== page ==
Monday, March 4, 2019

Emergency Preparedness Essay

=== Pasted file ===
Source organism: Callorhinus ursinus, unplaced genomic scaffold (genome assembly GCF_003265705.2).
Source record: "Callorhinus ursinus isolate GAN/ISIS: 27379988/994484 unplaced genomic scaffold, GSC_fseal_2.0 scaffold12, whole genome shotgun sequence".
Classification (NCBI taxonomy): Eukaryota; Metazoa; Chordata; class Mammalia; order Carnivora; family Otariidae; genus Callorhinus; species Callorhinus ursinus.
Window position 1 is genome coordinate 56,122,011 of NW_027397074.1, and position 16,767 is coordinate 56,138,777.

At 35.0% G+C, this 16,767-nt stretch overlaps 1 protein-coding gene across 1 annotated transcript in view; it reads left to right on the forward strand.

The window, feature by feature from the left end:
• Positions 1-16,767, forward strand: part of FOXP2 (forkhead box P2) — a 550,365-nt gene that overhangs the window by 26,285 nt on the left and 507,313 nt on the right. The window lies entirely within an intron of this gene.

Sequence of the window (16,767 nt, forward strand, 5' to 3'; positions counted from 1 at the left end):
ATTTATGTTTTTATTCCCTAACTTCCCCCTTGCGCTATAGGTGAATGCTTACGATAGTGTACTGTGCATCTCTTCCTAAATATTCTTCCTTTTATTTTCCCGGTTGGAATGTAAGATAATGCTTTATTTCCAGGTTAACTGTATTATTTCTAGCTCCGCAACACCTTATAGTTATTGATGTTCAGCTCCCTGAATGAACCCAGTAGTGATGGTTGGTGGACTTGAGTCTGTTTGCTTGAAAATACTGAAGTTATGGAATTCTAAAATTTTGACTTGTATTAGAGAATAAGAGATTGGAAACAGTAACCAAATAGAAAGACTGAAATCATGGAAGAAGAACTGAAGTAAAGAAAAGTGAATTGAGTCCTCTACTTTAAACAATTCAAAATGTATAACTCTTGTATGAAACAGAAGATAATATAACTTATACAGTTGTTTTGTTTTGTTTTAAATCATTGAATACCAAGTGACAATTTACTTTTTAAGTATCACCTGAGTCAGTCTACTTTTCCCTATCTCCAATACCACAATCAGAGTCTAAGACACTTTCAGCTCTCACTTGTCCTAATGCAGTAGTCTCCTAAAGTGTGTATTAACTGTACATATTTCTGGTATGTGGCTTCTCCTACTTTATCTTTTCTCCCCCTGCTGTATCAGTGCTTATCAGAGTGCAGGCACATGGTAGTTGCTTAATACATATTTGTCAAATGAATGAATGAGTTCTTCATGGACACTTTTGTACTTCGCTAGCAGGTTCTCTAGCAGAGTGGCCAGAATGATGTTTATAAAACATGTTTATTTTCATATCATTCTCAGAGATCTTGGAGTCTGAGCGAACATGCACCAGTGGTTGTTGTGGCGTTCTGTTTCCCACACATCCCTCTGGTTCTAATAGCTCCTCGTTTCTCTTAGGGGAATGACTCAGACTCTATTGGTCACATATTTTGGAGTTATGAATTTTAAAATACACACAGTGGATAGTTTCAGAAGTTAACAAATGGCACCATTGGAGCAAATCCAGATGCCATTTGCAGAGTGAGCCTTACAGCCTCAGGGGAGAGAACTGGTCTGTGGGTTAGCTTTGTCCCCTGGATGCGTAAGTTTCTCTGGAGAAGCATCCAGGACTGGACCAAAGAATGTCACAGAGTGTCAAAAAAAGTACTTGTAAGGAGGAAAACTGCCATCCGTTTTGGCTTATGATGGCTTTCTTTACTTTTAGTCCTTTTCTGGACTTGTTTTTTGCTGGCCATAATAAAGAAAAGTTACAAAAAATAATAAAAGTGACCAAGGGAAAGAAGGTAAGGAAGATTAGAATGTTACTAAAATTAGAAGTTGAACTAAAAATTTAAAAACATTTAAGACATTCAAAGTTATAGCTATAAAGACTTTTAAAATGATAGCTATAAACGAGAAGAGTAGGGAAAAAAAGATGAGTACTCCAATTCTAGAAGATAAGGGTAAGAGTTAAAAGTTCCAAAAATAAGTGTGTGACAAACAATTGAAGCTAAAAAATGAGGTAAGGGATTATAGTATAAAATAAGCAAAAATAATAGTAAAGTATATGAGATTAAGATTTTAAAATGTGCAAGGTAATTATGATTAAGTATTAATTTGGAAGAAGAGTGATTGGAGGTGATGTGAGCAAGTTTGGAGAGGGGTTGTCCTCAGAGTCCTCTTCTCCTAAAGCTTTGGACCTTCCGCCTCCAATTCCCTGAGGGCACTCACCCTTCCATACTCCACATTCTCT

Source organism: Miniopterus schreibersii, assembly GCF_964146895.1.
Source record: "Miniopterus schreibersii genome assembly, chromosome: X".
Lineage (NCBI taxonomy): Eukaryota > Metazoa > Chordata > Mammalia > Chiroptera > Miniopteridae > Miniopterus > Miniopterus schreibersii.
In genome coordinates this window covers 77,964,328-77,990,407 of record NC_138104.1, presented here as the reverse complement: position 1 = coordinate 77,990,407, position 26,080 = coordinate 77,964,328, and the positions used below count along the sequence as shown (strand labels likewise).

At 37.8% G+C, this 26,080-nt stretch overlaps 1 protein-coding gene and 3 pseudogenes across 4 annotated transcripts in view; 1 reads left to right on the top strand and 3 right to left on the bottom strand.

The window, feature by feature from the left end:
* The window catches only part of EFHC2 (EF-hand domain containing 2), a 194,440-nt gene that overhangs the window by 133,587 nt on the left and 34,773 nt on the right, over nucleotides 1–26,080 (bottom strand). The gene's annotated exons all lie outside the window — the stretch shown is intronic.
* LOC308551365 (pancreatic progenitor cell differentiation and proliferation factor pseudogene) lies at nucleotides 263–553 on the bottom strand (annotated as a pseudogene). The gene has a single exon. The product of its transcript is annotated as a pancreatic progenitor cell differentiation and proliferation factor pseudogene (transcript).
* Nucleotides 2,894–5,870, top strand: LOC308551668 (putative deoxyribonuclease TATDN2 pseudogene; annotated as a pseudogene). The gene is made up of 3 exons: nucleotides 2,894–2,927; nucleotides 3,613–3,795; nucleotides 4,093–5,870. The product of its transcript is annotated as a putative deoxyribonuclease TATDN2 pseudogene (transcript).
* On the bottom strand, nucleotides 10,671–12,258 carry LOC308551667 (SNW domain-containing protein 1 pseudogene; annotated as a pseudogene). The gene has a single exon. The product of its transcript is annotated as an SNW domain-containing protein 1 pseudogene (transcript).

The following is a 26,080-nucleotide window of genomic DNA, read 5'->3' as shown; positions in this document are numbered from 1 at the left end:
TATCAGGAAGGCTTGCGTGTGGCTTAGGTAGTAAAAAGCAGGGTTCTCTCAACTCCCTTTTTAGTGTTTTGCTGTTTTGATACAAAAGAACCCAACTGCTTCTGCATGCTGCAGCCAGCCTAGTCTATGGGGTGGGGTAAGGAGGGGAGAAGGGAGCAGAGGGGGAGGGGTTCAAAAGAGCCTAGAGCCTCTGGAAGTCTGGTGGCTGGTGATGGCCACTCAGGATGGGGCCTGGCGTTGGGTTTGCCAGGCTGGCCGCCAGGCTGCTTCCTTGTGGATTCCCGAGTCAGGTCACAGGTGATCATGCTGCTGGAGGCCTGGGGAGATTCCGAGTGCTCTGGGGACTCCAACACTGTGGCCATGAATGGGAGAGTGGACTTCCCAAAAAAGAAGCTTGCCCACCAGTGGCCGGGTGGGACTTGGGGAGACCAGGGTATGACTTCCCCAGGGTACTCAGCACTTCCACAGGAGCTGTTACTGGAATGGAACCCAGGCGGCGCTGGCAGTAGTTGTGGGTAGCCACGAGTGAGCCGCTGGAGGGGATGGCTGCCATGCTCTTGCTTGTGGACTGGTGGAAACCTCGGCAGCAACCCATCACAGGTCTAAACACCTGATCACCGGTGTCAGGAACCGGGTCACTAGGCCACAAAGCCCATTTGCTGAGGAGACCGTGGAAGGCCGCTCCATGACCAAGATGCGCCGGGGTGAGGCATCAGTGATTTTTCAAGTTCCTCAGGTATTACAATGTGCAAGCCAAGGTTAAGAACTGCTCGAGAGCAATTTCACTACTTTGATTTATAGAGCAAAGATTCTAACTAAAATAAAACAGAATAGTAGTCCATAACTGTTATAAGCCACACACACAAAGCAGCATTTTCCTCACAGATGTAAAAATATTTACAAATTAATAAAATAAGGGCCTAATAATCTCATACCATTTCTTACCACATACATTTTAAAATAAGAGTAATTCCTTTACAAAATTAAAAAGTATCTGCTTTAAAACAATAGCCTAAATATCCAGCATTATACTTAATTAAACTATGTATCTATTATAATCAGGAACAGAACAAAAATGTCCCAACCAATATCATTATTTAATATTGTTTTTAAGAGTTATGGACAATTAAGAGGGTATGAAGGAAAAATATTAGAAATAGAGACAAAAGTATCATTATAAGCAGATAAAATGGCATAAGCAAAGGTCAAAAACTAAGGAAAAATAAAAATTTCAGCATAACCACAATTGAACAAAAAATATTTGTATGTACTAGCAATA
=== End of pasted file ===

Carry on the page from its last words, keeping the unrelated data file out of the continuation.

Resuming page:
extremity prep bedness is vital for the safety and security of the common public. contingencys, concord to Powers (2010), are events that cause damage to lives and property during which community resources shadownot hold up with the demand. In the unfortunate event of a misfortune, having a forge in place as to how a it go out be managed allows for the smoothest executable outcome with the fewest amount of casualties. The trinity levels of emergency preparedness taproom are all(prenominal) an distinguished part of being ready for a disaster.The readiness involves the time before the disaster, the acute disaster scene, and the long marches management of the disaster survivors (Rittenmeyer, 2007). At the disaster scene, a triage color scratch system is apply to organize and prioritize patients and the level of supervise they require. in that respect are many types of disasters that can affect the public.see more absolutely essay on disaster managementThree technolog ical disasters will be addressed, all involving exposure biologic, chemic and radiation. Nurses and other health bang workers may encounter a disaster where their skills are needed, whether it be on the job or as a citizen. It is distinguished that health care workers understand the components of disaster management, triage at the scene, and different types of agents to which patients may ache been exposed. Levels of accident ManagementEmergency Preparedness PreventionThere are three levels of a disaster management computer programme primary, secondary and tertiary. Each of them is important to allow for the best possible outcome in the event of a disaster. Primary PreventionPrimary prevention involves everything that can be through with(p) before the actual disaster occurs. This includes training personnel, educating the public, and creating evacuation plans. Rittenmeyer (2007) describes disaster planning as assessing the risk of a disaster occurring as nearly as the capac ities that will be available during a disaster. First, a risk estimation to determine what hazards a particular community is vulnerable to is done (Powers, 2010). base on the findings, a disaster response plan is created for the greatest risks to the community. development and practice for the disaster(s) are the core components of primary prevention.For instance, in a infirmary setting, nurses can attend a seminar on evacuation as well as participate in an evacuation drill to simulate a real disaster. The simulation provides the opportunity to become familiar with the disaster plan and how it will be carried out. Secondary PreventionSecondary prevention, or relievo response, is the interventions that take place during the acute disaster stage (Rittenmeyer, 2007). Patients are triaged base on level of visual acuity for further considerment. If exposure to a toxin or microorganism has occurred, the nurse may be assisting with decontamination and/or applying chemical suits and r espirators.As Powers (2010) mentions, nurses in the field may be assessing the needs of the community that has been alter to determine who needs shelter, food, water or vaccinations and helping them to obtain what they need. chance relief overly includes performing rescues, relocating tribe who are displaced, and preventing disease and/or disability (Rittenmeyer, 2007). For instance, during Hurricane Katrina in 2005, nurses and other health care workers were deployed to assess, stabilize and vacate patients to safer ground (Klein & Nagel, 2007). Tertiary PreventionTertiary prevention, or disaster recovery, begins when the initial crisis is over and involves long term support for the needs of the population change by the disaster. Activities that take place during the recovery phase include reconstruct affected infrastructure, hospitalization for the injured, rehabilitation and therapy to cope with the disaster.These will vary abuseonise to the type of disaster that has occu rred. Rittenmeyer (2007) states that during the recovery phase the effectiveness of the disaster plan should be evaluated and the plan then altered based on the findings. Triage coloration Code SystemIn the event of a disaster, the triage color polity system is beneficial for three major reasons (Klein & Nagel, 2007). First, triage determines who needs rapid medical exam exam care. Next, triage reduces the amount of patients sentto hospitals by separating minor versus major injuries. Thirdly, triage distributes casualties among available medical facilities to keep any one facility from being deluged with patients.The system or so widely used during a disaster triage is the IDME color code system. The mneumonic IDME stands for the levels of acuity of the patients. Each level is assigned a color. They are as follows according to Husted (2012) IImmediate (Red) DDelayed (Yellow) MMinimal (Green) and EExpectant (Black).The categories make criteria that the responder should be fami liar with in roam to triage the patients into the appropriate color. Based on the patients level of injury, each is given a triage tag, commonly placed on the wrist. Using this system, patients are treated in hallow of the urgency of their injury.The red category is uncommunicative for critical patients. These patients are seriously injured but do have a chance of surviving. The yellow category is for patients that need first help but should not deteriorate rapidly if care is not immediate. The putting surface category is for patients that are considered the walking wounded. These patients may have minor injuries such as abrasions or contusions and can either self treat or be taken care of by a soul without medical training.The final category is the black which is for patient who is unresponsive and without a pulse or has a catastrophic chest or lintel injury (Husted, 2012). Types of DisastersThree types of disasters that could occur are exposure to biologic, chemical and hot agents. It is important that medical personnel are familiar with the types of possible toxins and agents to suitably treat those affected while protecting themselves as well. image to biological AgentsThis type of exposure is a deliberate release of a virus, bacteria or other germ (Briggs, 2006). These agents are used to cause complaint or even death. They are naturally occurring agents and can be deal out via inhalation, orally in food or water, or through the shinny (Briggs, 2006). Examples of biologicagents, also know as bioterrorism agents, are smallpox, the plague, and anthrax. Exposure to Chemical AgentsThe release of a hazardous chemical that is released and may harm peoples health is termed a chemical emergency (Centers for infirmity Control and Prevention, 2012). Chemicals can be natural or created. Examples of possible chemical health threats are nerve agents and vesicants. Nerve agents such as sarin and VX affect nerve function. Vesicants cause erythema and vesicl es on the skin and can also injure the eyes, the airway and internal organs.The nerve agent Sarin was used in 1995 in a Tokyo subway, affecting over 5,500 people (Briggs, 2006). Chemical agents are now deemed terrorist weapons. Exposure to RadiationBriggs(2006) describes ionizing radiations effect on the body. Radiation alters the cells in the body, damaging or cleaning them. External irradiation occurs when the whole body has been exposed to radiation from an remote source such as an x-ray. Contamination occurs when radioactive material comes into finish off with the body, either externally or internally. Contamination by radioactive agents can occur through contact with the skin, being inhaled or ingested. ConclusionEmergency preparedness is extremely important for the safety of the public. By having a disaster management plan in place, the acute disaster scene will not be just chaos but will have a sense of order amidst the mayhem. The injured will be organise by the triage c olor code system to ensure the treatment of those in greatest need first and delaying treatment for those that can wait. Its important to understand the differences in biologic, chemical and radioactive exposure in order to best treat patients should an unthinkable disaster occur.ReferencesAngeli, E., Wagner, J., Lawrick, E., Moore, K., Anderson, M., Soderlund, L., & Brizee, A. (2010, May 5). General format. Retrieved from http// Briggs, S.M. (2006). TheABCs of disaster medical response. International Trauma and DisasterInstitute, Harvard Medical School, Massachusetts. Retrieved fromhttp// for Disease Control and Prevention (2012). Retrieved from http//, E. (2011). Principles of triage during a mass casualty incident. (PowerPoint Slides). Retrieved from http// Klein, K.R., & Nagel, N.E. (2007). Mass medical e vacuation Hurricane Katrina and nursing experiences at the New siege of Orleans airport. Disaster Management and Response DMR an official publication of the Emergency Nurses Association, 5(2), . Retrieved from http//, R. (2010). admittance to disasters and disaster nursing. In E. Daily (Ed.), International disaster nursing (pp. 1-10). Cambridge, MA Cambridge University Press. Retrieved from http//, A. C., & Kumar, S. (2010). Triage, monitoring, and treatment of mass casualty events involving chemical, biological, radiological, or nuclear agents. Journal of chemists and BioAllied Sciences, 2(3), 239-247. Retrieved from http// PMC3148628/Rittenmeyer, L. (2007). Disaster preparedness Are you ready?. Men in Nursing, 2(3), 18-23.Retrieved from http//